Project management triangle
About: Project management triangle is a research topic. Over the lifetime, 11045 publications have been published within this topic receiving 243772 citations. The topic is also known as: triple constraints & triple constraint.
Papers published on a yearly basis
TL;DR: In this paper, the authors propose a new framework to consider success criteria, The Square Route, for IS-IT project management, which is based on the concept of stakeholder benefits against which projects can be assessed.
Abstract: This paper provides some thoughts about success criteria for IS–IT project management. Cost, time and quality (The Iron Triangle), over the last 50 years have become inextricably linked with measuring the success of project management. This is perhaps not surprising, since over the same period those criteria are usually included in the description of project management. Time and costs are at best, only guesses, calculated at a time when least is known about the project. Quality is a phenomenon, it is an emergent property of peoples different attitudes and beliefs, which often change over the development life-cycle of a project. Why has project management been so reluctant to adopt other criteria in addition to the Iron Triangle, such as stakeholder benefits against which projects can be assessed? This paper proposes a new framework to consider success criteria, The Square Route.
01 Feb 1985
TL;DR: Projects in Contemporary Organization as discussed by the authors is a collection of projects in contemporary organization, where the project manager is the project coordinator and the project budget is budgeted and cost estimations are made.
Abstract: Projects in Contemporary Organization. PROJECT INITIATION. Strategic Management and Project Selection. The Project Manager. Project Organization. Project Planning. Conflict and Negotiation. PROJECT IMPLEMENTATION. Budgeting and Cost Estimation. Scheduling. Resource Allocation. Monitoring and Information Systems. Project Control. PROJECT TERMINATION. Project Auditing. Project Termination. Epilogue. Photo Credits. Name Index. Subject Index.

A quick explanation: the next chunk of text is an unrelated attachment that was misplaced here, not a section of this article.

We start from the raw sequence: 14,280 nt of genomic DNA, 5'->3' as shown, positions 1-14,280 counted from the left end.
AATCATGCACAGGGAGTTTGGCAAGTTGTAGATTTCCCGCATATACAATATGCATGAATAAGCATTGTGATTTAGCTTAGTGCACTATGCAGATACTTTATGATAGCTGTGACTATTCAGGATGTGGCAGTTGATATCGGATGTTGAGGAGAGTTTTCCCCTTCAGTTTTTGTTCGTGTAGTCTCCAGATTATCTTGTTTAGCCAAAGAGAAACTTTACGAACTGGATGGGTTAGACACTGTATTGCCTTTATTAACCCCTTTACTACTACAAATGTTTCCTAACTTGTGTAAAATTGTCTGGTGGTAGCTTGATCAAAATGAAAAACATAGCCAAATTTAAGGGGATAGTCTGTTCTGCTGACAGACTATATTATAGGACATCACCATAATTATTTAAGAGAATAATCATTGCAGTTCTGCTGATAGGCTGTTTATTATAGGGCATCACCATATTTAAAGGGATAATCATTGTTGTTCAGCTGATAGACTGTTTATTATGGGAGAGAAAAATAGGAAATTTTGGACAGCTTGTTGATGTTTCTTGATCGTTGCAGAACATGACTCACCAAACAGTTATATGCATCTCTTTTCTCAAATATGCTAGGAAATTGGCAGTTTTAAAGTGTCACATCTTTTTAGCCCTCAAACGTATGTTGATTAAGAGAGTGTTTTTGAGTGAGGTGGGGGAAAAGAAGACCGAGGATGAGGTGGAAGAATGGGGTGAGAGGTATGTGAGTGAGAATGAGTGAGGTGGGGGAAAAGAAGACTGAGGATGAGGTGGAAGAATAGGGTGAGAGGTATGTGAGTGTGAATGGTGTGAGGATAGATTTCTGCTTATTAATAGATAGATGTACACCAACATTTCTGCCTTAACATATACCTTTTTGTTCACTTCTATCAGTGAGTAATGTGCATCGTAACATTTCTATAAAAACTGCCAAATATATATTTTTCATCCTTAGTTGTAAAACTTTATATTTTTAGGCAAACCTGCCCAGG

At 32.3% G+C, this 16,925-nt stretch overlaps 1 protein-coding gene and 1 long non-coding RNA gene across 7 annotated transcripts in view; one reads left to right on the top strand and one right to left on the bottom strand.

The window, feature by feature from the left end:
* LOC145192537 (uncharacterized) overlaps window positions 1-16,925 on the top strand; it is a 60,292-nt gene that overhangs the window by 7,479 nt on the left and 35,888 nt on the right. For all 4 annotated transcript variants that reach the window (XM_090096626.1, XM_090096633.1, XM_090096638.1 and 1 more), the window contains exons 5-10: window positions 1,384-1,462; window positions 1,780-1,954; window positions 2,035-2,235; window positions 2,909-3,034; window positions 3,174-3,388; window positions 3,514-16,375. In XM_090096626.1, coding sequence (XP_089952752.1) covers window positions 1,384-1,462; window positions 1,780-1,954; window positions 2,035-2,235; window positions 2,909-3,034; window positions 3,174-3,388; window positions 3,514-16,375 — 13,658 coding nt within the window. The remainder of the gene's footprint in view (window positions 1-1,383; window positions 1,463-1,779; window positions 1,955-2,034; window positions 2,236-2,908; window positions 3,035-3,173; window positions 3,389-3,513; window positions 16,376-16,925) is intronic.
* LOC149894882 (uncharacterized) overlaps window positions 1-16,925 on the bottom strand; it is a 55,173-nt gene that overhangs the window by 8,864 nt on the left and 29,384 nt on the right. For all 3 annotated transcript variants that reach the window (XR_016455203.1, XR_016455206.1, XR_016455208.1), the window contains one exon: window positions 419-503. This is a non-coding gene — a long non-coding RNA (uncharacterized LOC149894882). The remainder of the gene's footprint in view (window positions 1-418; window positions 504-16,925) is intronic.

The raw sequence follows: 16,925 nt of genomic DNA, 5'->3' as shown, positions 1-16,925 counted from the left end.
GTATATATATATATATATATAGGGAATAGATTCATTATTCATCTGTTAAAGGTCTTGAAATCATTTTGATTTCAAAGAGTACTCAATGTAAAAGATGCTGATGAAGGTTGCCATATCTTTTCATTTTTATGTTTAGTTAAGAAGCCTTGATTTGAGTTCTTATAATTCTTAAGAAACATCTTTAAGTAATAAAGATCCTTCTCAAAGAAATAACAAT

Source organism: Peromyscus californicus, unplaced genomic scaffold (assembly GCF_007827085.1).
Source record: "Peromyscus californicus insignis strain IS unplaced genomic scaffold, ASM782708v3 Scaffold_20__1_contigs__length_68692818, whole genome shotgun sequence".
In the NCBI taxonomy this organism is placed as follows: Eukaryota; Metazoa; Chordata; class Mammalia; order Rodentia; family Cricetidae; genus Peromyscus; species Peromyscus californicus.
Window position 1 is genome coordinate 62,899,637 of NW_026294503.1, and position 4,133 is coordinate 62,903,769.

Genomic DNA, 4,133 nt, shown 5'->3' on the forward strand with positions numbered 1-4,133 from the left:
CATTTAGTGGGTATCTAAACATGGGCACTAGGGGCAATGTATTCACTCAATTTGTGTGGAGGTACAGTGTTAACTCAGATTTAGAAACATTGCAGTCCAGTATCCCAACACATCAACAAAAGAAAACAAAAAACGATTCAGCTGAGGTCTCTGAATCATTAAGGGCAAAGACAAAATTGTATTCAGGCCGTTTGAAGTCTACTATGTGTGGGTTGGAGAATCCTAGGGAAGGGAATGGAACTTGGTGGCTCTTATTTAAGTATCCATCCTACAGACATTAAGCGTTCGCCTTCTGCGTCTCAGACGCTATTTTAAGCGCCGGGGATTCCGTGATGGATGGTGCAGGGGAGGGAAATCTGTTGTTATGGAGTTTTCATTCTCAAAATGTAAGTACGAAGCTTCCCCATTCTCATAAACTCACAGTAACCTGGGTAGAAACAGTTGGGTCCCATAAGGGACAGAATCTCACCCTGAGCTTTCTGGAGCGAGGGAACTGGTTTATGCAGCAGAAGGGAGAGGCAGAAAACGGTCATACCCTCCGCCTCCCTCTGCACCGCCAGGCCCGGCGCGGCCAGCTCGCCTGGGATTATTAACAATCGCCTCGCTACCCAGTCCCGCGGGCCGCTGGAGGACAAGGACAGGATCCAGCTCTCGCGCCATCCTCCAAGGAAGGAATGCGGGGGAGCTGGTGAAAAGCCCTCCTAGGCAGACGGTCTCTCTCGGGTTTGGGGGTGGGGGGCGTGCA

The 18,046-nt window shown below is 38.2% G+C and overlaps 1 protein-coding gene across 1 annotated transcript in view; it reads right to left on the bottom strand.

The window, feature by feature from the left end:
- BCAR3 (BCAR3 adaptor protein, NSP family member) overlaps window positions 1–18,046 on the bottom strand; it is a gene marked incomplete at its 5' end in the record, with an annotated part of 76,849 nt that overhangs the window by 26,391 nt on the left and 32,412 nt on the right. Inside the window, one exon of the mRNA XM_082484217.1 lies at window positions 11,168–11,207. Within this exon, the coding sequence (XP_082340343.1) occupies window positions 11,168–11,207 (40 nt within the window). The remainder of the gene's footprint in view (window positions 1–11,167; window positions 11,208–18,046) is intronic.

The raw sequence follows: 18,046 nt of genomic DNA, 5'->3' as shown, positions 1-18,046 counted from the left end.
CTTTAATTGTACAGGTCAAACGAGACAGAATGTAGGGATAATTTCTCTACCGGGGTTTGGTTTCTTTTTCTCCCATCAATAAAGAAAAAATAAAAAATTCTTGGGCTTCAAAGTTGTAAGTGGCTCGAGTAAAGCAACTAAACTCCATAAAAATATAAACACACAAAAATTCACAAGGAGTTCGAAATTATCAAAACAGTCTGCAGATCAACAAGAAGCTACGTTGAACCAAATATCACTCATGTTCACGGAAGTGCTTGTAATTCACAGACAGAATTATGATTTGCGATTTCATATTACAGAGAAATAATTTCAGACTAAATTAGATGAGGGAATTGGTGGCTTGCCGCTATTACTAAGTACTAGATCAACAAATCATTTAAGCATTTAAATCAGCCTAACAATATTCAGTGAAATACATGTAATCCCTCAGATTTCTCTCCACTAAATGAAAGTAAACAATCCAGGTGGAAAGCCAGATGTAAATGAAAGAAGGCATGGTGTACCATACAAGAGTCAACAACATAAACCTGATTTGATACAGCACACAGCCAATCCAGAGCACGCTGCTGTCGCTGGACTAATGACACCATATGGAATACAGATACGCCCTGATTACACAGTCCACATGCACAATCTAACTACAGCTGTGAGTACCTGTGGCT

TL;DR: In this paper, a comprehensive answer to the question of which factors are critical to project success depends on answering three separate questions: “What factors lead to project management success?”, "What factors leads to a successful project?" and "What factor leads to consistently successful projects?"
Abstract: A comprehensive answer to the question of which factors are critical to project success depends on answering three separate questions: “What factors lead to project management success?”, “What factors lead to a successful project?” and “What factors lead to consistently successful projects?” This paper draws on new empirical research from more than 70 large multi-national or national organizations to answer each of these three questions, and to identify 12 factors that are, in one way or another, critical to project success.
TL;DR: A rigorous data collection method called a "ranking-type" Delphi survey is deployed to produce a rank-order list of risk factors, which is compared with other published risk factor lists for completeness and variation.
Abstract: Advocates of software risk management claim that by identifying and analyzing threats to success (i.e., risks) action can be taken to reduce the chance of failure of a project. The first step in the risk management process is to identify the risk itself, so that appropriate countermeasures can be taken. One problem in this task, however, is that no validated lists are available to help the project manager understand the nature and types of risks typically faced in a software project. This paper represents a first step toward alleviating this problem by developing an authoritative list of common risk factors. We deploy a rigorous data collection method called a ranking-type Delphi survey to produce a rank-order list of risk factors. This data collection method is designed to elicit and organize opinions of a panel of experts through iterative, controlled feedback. Three simultaneous surveys were conducted in three different settings: Hong Kong, Finland, and the United States. This was done to broaden our view of the types of risks, rather than relying on the view of a single culture-an aspect that has been ignored in past risk management research. In forming the three panels, we recruited experienced project managers in each country. The paper presents the obtained risk factor list, compares it with other published risk factor lists for completeness and variation, and analyzes common features and differences in risk factor rankings in the three countries. We conclude by discussing implications of our findings for both research and improving risk management practice.
TL;DR: It is proposed that project complexity can be defined in terms of differentiation and interdependency and that it is managed by integration.
Abstract: Reference to the project dimension of complexity is widespread within project management literature. However the concept of project complexity has received little detailed attention. This paper reviews the literature on project complexity relevant to project management, with emphasis towards the construction industry. The paper proposes that project complexity can be defined in terms of differentiation and interdependency and that it is managed by integration.
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